Just how deliberate is Princeton?

Princeton LogoTonight the Nittany Lions go up against the Princeton Tiger, home to the infamous “Princeton” offense. We, in the Big Ten, are all too familiar with this style due to our familiarization with Northwestern, whose played that style for years. A hallmark of the offense is maintaining a deliberate pace to the game. But exactly how deliberate is that?

A quick look at Ken Pomeroy’s stat site shows Princeton plays at an adjusted pace of 60.3 possessions a game. Is that all that different from Penn State’s 70.3? Ten possessions over 40 minutes doesn’t really seem all that great.

Ahhh. But here’s where your first impressions might be off.

First of all, a hint should come from the fact that the 60.3 pace number is 334th in the nation out of 341 (btw – future opponent Denver is the dead last 341st guy while NW is 304th). That’s a sure sign that there doing something quite different.

The second thing to understand, is that 60.3 possessions number isn’t the pace that Princeton plays WHILE they have the ball. It’s the AVERAGE pace for the entire game not just Princeton’s time of possession.

The national average pace is 68.6. Games that Princeton plays in average 8.3 possessions less. If we assume that Princeton has been playing average foes (and that’s a safe assumption since Pomeroy has adjusted the pace numbers for the competition) then one might conclude that in order for the average pace of the game to be 60.3, the Princeton must be actually playing at a 52.0 possession pace (Princeton’s 52.0 pace when averaged with an opponent pace of 68.6 would equal a game pace of 60.3).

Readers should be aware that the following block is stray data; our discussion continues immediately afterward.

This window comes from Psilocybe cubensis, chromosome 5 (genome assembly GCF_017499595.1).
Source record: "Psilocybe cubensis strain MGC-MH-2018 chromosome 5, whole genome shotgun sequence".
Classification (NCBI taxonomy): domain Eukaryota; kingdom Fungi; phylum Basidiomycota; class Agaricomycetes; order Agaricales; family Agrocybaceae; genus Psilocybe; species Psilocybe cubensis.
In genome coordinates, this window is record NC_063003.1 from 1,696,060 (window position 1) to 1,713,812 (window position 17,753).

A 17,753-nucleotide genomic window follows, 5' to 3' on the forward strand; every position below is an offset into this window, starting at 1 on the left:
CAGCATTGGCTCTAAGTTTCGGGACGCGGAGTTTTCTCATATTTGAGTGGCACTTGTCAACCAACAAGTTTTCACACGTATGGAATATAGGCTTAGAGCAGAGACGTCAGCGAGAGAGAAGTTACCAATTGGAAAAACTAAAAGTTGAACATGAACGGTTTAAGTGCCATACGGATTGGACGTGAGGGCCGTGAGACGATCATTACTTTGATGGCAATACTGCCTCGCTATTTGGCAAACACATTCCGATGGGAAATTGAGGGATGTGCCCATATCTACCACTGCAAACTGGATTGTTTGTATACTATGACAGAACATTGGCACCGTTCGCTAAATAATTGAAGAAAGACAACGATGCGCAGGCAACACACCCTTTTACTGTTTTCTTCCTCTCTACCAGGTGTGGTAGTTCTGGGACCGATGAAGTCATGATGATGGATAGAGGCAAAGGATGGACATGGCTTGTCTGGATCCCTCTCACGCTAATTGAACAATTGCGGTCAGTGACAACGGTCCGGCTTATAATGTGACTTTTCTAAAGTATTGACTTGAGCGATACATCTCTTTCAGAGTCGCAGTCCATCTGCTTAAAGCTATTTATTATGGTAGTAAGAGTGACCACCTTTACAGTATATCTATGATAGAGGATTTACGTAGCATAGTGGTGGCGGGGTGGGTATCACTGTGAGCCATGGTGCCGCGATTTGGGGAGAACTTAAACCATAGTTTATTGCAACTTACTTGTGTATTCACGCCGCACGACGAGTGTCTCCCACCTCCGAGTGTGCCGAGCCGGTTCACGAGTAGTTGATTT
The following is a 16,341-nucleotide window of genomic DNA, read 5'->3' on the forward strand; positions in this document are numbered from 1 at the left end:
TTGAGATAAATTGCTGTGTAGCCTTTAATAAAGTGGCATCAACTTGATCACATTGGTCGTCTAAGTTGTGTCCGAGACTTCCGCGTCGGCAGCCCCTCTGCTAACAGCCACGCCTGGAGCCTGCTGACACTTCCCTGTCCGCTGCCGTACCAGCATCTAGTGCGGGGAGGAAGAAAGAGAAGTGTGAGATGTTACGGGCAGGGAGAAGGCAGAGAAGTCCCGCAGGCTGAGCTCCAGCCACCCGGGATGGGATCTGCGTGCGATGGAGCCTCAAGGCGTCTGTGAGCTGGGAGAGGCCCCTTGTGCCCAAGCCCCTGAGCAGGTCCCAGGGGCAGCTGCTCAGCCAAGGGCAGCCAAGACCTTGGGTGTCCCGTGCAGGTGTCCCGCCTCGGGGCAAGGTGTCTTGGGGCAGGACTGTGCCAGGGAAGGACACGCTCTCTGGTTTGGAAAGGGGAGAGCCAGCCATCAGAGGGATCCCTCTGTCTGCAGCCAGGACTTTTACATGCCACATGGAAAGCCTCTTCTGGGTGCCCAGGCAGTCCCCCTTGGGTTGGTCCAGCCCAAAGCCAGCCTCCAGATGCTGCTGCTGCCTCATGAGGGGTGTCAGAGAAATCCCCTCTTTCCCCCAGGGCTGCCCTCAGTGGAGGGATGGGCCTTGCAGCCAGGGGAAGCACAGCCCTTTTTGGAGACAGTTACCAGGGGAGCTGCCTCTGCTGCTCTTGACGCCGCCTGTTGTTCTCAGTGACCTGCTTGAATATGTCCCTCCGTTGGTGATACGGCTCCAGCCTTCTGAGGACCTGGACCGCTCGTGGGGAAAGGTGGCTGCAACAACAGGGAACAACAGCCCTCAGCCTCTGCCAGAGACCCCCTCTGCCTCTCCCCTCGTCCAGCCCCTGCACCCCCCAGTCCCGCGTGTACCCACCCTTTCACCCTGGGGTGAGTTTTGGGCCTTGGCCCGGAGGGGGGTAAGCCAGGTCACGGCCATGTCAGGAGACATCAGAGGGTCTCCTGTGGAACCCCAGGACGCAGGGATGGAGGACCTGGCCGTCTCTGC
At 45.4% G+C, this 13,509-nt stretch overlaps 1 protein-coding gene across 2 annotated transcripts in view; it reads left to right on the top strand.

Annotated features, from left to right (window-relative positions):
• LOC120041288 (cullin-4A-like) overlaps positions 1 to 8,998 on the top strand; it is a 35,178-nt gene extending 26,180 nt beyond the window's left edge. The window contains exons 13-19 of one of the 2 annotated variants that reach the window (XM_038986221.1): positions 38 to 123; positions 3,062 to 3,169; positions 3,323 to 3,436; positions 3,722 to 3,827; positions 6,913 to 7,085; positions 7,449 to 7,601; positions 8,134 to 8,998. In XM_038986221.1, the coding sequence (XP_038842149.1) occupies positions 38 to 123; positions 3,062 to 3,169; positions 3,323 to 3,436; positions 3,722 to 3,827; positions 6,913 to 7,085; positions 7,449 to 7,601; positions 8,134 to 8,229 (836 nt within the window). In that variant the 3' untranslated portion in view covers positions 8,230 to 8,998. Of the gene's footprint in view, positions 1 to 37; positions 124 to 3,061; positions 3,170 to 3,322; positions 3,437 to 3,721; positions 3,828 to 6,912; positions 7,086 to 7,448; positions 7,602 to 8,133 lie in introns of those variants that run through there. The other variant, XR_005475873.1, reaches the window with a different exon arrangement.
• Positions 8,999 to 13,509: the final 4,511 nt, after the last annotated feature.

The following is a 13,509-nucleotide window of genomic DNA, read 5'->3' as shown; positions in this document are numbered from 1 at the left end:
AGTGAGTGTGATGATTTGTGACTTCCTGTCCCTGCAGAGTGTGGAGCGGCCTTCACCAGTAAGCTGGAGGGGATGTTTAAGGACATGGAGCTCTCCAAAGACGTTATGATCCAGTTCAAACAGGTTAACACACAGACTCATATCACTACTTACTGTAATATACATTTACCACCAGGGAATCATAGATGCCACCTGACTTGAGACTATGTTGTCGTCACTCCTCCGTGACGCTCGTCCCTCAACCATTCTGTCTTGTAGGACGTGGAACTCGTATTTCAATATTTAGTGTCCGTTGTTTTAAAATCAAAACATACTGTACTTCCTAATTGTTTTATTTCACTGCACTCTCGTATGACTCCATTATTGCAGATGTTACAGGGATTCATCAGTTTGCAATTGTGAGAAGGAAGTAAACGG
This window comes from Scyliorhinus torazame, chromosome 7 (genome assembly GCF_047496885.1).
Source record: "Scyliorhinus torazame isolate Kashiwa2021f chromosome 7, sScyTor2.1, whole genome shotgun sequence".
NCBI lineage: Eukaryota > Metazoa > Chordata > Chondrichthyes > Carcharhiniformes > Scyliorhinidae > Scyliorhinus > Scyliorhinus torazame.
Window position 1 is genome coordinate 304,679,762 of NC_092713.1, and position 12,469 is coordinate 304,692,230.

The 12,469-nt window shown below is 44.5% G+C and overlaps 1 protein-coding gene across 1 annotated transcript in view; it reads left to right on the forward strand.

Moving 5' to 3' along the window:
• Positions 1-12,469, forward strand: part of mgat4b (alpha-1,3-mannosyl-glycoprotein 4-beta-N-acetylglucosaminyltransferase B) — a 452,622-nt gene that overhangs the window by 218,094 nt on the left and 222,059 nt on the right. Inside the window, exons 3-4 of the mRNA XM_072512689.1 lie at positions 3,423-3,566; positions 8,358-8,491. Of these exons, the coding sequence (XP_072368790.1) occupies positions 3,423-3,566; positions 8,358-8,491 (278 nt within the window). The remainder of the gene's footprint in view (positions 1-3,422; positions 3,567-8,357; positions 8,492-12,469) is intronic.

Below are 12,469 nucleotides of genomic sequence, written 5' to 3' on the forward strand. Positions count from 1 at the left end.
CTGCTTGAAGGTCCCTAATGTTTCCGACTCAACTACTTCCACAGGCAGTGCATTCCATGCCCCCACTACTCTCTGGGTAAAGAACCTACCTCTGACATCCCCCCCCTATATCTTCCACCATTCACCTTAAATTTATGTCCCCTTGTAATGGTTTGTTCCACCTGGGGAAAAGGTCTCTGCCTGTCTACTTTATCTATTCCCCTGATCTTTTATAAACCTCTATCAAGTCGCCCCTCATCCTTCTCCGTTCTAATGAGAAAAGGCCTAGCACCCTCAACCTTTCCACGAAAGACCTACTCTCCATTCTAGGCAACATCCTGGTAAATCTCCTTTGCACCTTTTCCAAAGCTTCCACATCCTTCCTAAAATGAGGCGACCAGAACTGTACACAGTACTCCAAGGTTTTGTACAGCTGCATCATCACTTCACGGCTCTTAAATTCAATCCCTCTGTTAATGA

Similarly, Penn State’s game pace of 70.3 is underrepresented since our pace is greater than the national averager (for the record our pace is 118th – substantially up from last year’s year end 63.8 284th ranked pace). Using the same conceptual argument as above, PSU probably tries to play at a pace of about 73.0 when we have the ball.

That means that the real difference between the two paces is more along the lines of 20 possessions per game. Princeton methodically plays at about 70% the speed that we do. That can be quite frustrating to a team that inherently wants to push the ball.

Here’s hoping they’ve learned to relax and accept the pace rather than try to fight it. Fighting it leads to over aggression on defense and gets you back doored to death.